N: However the filmmakers still kept the vampire at arms’ length, making the monster foreign. As you pointed out, it’s not Transylvania or the Yorkshire moors; but it’s still an American who got infected by a European.

K: I also liked that despite their attempt to be innovative, they weren’t pretentious and even included traditional jump scares. I liked the first-person perspective (fpp) during the run—kind of game-like.

N: His heightened perception and supra-human powers reminded me of Chronicle (2012). It was fun but I wouldn’t want to watch it again.

K: The film spends a while setting up the friendship, so I’m not sure why it was ended early. It was a brave move and foregrounded isolation but the ending fell flat for me. I was disappointed with the half-hearted fight sequence and the cringe-worthy moralising and sentimentalising. That vigilantism could be an interesting parody and critique of institutionalised ‘justice’, seen in many ‘revenge films’. But here it just brought it back in line with conservative morality.

N: The moralising was a shaky-cam version of Louis in Interview with the Vampire (1995). Even if we had to isolate Derek’s crisis (the main character) and take it for what it was, it’s still not that interesting. It reminded me of a bad Pepsi Max advert, highlighting thrills and shallow been-there-done-that moments. On another note: what do you think about the found footage? Is it overstaying its welcome? I think so. I’m finding it tedious and boring for an entire feature-length film. Get a tripod!

K: I’m surprised that found footage has outlived its ‘novelty’ factor. I was kind of sceptical about that but several films, including V/H/S (2012), have convinced me there’s still life in it. I have three main reasons: (1) its DIY possibilities, which gives a new lease to indie directors without the backing of glossy production; (2) its proximity to some fpp video games—disorientation, chase; (3) it seems to be associated with the horror genre. Other genres borrow it as a device; horror embraces it. I’m not sure why exactly but ‘found text’ is found in horror literature, from Bram Stoker to Mark Z Danielewski, it’s an established device.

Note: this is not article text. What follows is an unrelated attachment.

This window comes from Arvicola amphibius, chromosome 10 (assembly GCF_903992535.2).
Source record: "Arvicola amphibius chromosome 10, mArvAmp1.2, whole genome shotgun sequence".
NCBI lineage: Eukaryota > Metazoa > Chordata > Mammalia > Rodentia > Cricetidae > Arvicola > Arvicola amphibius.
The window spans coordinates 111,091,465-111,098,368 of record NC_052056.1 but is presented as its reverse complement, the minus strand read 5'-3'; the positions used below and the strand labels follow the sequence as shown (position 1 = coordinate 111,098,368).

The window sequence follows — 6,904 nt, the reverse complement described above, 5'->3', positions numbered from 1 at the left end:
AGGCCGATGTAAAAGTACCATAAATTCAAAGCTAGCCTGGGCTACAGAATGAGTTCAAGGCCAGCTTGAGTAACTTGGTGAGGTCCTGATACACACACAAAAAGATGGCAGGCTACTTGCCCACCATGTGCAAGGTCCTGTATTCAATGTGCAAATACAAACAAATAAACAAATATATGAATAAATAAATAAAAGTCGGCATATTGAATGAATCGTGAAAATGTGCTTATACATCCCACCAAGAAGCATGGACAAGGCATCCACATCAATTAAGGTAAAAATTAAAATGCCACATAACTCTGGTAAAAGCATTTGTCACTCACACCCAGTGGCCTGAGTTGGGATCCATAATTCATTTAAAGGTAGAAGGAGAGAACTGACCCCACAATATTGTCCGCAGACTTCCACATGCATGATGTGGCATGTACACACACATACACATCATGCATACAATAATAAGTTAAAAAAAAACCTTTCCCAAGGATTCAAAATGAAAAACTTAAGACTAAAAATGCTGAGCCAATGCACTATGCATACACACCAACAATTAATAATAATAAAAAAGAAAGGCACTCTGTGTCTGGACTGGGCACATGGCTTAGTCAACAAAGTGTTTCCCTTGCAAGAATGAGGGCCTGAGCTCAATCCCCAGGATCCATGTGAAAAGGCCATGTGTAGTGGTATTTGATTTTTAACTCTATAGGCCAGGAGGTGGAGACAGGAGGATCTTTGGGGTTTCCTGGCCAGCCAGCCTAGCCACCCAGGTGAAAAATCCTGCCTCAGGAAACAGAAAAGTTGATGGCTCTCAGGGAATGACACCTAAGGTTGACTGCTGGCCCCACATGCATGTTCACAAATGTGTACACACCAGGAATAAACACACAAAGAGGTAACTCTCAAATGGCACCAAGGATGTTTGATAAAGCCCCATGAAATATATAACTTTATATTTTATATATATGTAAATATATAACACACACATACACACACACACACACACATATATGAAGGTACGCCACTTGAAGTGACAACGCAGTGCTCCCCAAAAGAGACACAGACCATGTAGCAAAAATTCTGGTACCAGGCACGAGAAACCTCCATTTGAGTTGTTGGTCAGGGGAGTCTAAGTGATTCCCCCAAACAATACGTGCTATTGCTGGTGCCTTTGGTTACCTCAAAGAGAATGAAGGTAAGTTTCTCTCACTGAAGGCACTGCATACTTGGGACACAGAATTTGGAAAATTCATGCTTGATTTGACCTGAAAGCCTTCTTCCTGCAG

N: So, final verdict? I recommend Afflicted if you’re looking for an hour and a half of harmless entertainment. A camp-fire story for the tech-savvy generation.

K: Perhaps more of a ‘teen adult’ horror; it references a horror tradition, but doesn’t add much that’s new, perhaps more rewarding for less ‘seasoned’ horror fans.

Cockneys vs Zombies — Film Review

Film Review_NT

At a site in East London, two construction workers inadvertently unearth the tomb belonging to the late King Charles II. Upon entering the crypt, they are assaulted, bitten and unkilled by former plague victims. Meanwhile, brothers Terry (Rasmus Hardiker) and Andy (Harry Tread- away), with their cousin Katy (Mi- chelle Ryan), are planning a bank heist. The trio concoct this heinousness with a noble intent: saving their grandad’s (Alan Ford) retirement home from be- ing demolished by heartless property developers. But of course, everything goes pear-shaped when the entire neighbourhood is invaded by hordes of the undead.

Cockneys and zombies: that’s what the title promises and that’s exactly what it delivers. Given the self-conscious- ly schlocky title, you would expect a crudely-made, amateurish production,

the likes of which litter the internet. The truth is, thankfully, very different. Cockneys has quite a high production value. It’s not World War Z but footage of London enfolded in chaos and may- hem is rendered in good quality CG, as are the close-up shots of carnage.

Still, one problem with comedy zombie flicks is that they will forever be in the shadow of Edgar Wright’s masterful Shaun of the Dead (2004). Shaun was a perfect storm of comedy, horror, excellent production, inspired casting, and fortuitous timing. Just as everybody was trying to get his/her head around the seemingly dubious merits and immense popularity of tor- ture porn horror films (Saw and The Passion of the Christ were both released in 2004), in waltzed Messrs. Wright, (Simon) Pegg and (Nick) Frost who made everybody’s sides split with laughter.